Joint-honours information for 2016 entry

Utopias and Dystopias

Module Q3119

Module details for 2016/17.

30 credits

FHEQ Level 6

Module Outline

This module explores the production of utopian and dystopian fictions from the sixteenth century (Thomas More's publication in 1516 of Utopia) to the present day. It examines the production of utopian images and thought in a number of specific cultural and historical contexts. These include the sixteenth century context in which More originally developed the concept of utopia; the production in the eighteenth century of utopian and dystopian responses to the enlightenment (particularly those of Swift and Voltaire); the nineteenth century utopian tradition in the US (Hawthorne, Thoreau); the explosion of utopian thinking at the end of the nineteenth century (with writers such as Bellamy, Wells and Morris); the relationship between modernism and utopia (particularly in relation to Woolf and Kafka); the growth of dystopian responses to modernity in the nineteen thirties and forties (Orwell, Huxley); the importance of utopian thinking in relation to feminism, from Sarah Scott to Wollstonecraft to Shelley to Atwood; and the shifting role of utopian and dystopian thinking in marshalling the political possibilities of literature from the sixties to the present day (from Beckett to Cormac McCarthy).

Throughout this wide ranging module, we will focus closely on a number of central questions. How far is it possible for literary works to imagine a better or a perfect world? How far is it possible for such imaginings to effect actual social change? Are utopian fantasies politically regressive, an opiate to distract us from material social inequality? What is the role of dystopian thinking? Does dystopian fiction contradict utopian thought forms, or can dystopian writing produce utopian possibilities? What is the relationship between utopian thinking and hope? Is there a theological dimension to utopian thought? What is the relation between science and utopia? In addressing these questions, the module will offer a means of thinking broadly but rigorously about the role of literature in transforming social conditions, and making the world a better place.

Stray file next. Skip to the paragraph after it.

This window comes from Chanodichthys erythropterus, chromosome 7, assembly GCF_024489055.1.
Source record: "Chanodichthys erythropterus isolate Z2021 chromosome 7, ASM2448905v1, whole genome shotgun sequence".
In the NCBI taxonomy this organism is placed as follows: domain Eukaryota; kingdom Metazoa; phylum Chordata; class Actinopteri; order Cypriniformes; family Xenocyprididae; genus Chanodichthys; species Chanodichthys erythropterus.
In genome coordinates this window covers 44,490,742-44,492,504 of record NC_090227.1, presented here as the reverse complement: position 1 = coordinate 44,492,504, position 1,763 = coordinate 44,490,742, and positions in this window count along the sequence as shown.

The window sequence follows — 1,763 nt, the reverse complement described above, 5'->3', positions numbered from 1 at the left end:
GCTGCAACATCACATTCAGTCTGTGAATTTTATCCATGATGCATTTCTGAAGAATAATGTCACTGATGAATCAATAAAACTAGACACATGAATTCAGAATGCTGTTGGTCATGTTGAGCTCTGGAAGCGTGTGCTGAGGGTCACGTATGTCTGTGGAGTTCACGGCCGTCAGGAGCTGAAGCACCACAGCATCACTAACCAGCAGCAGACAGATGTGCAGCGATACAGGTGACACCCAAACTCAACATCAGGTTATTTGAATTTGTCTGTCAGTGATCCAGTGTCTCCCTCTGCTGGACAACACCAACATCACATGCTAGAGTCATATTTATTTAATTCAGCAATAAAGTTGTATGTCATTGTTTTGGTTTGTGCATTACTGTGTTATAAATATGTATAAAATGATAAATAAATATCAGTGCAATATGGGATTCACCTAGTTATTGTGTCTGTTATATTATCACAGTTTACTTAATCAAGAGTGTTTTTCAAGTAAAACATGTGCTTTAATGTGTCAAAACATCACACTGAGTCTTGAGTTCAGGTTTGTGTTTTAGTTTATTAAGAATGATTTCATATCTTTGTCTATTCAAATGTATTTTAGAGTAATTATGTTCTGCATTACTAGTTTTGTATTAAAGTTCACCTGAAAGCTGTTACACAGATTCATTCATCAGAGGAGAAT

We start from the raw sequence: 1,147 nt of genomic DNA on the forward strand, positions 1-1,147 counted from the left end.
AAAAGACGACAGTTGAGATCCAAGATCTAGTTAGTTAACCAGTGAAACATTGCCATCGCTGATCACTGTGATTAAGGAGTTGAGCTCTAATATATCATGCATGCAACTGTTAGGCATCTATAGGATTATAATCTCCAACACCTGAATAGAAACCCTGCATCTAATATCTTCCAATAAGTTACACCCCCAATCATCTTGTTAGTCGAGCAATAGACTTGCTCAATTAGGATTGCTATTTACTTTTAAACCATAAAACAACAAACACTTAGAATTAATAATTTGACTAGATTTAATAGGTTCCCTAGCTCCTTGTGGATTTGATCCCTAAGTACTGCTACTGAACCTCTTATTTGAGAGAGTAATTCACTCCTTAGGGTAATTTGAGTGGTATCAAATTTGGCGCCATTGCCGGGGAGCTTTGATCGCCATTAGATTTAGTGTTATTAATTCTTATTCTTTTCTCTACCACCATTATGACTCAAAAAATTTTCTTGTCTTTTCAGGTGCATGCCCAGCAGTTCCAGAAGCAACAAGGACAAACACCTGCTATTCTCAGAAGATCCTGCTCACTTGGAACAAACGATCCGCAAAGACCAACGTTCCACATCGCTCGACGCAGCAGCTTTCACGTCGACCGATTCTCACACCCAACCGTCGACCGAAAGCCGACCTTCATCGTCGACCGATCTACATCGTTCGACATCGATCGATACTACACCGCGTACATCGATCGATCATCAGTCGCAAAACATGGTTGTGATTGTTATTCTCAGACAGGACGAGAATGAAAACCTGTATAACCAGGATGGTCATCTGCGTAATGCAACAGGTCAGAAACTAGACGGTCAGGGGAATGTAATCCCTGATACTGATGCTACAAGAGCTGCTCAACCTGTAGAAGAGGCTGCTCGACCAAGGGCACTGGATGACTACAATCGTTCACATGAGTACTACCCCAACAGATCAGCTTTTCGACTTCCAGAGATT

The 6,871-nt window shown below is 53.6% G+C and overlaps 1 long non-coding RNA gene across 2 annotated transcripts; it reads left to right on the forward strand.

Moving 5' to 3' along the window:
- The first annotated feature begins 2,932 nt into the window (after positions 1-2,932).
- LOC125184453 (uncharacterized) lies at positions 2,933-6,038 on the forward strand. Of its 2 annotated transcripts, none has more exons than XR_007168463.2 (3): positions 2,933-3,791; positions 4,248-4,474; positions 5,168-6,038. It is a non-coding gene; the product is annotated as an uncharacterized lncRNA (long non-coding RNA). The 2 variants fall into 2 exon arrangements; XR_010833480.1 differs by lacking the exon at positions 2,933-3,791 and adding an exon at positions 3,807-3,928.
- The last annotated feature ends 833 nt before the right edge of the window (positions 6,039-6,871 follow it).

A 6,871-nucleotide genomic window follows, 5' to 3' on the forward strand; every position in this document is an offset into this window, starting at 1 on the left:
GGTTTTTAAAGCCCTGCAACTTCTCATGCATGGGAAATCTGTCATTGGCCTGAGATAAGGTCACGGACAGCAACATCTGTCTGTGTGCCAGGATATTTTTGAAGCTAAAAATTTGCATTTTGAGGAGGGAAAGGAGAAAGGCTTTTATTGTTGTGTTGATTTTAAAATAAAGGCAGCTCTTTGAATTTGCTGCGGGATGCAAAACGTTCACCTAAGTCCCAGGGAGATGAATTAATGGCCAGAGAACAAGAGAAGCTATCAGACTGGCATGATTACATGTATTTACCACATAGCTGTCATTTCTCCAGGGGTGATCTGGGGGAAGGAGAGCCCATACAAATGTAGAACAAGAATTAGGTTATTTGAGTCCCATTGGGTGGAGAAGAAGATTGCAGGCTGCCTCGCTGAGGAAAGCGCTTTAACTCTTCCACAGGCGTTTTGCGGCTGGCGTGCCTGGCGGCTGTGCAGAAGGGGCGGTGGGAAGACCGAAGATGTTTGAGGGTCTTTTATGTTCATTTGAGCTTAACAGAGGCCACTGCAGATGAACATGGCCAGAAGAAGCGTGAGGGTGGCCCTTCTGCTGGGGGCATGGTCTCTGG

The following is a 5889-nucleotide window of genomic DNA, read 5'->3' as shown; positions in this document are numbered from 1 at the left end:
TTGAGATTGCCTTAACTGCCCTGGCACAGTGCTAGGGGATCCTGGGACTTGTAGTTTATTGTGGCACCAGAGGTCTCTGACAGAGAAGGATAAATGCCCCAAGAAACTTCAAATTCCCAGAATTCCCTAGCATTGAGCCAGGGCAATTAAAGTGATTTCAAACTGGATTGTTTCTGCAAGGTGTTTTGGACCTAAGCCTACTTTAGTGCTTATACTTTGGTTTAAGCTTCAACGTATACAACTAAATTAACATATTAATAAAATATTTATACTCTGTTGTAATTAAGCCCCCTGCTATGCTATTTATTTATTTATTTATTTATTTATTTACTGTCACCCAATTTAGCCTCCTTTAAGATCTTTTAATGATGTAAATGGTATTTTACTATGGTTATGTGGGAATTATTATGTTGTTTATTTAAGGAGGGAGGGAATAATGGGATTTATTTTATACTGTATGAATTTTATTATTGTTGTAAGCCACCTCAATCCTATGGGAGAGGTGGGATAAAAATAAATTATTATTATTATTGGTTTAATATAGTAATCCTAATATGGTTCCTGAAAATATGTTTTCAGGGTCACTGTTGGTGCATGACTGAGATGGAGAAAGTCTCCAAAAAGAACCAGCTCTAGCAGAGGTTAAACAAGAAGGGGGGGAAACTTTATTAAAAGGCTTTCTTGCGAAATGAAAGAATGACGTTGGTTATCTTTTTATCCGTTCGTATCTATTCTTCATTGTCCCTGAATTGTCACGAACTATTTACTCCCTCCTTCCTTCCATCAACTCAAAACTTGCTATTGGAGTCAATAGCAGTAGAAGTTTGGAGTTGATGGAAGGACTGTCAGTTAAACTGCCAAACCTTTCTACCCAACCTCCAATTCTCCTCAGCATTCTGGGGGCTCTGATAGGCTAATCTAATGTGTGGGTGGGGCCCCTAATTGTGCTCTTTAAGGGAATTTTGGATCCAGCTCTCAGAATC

Module learning outcomes

Read critically a range of fictional texts, from the sixteenth century to the present day, that develop various conceptions of utopian and dystopian thought.

Engage with theoretical conceptions of utopia that infom readings of literary texts.

Develop a critical awareness of the relationship between literary texts and social change.

Construct a clear argument on a relevant topic, in an extended dissertation.

Dissertation (6000 words)Semester 2 Assessment Week 1 Thu 16:00100.00%

Submission deadlines may vary for different types of assignment/groups of students.


Coursework components (if listed) total 100% of the overall coursework weighting value.

TermMethodDurationWeek pattern
Spring SemesterWorkshop1 hour111111111111
Spring SemesterSeminar2 hours111111111111

How to read the week pattern

The numbers indicate the weeks of the term and how many events take place each week.

Ms Anne Crawford

Assess convenor

Ms Emma Carlyle

Assess convenor

Dr Catherine Packham

Assess convenor

Dr Sam Ladkin

Assess convenor, Convenor

Miss Trudy Cadman

Assess convenor

Dr Chloe Porter

Assess convenor

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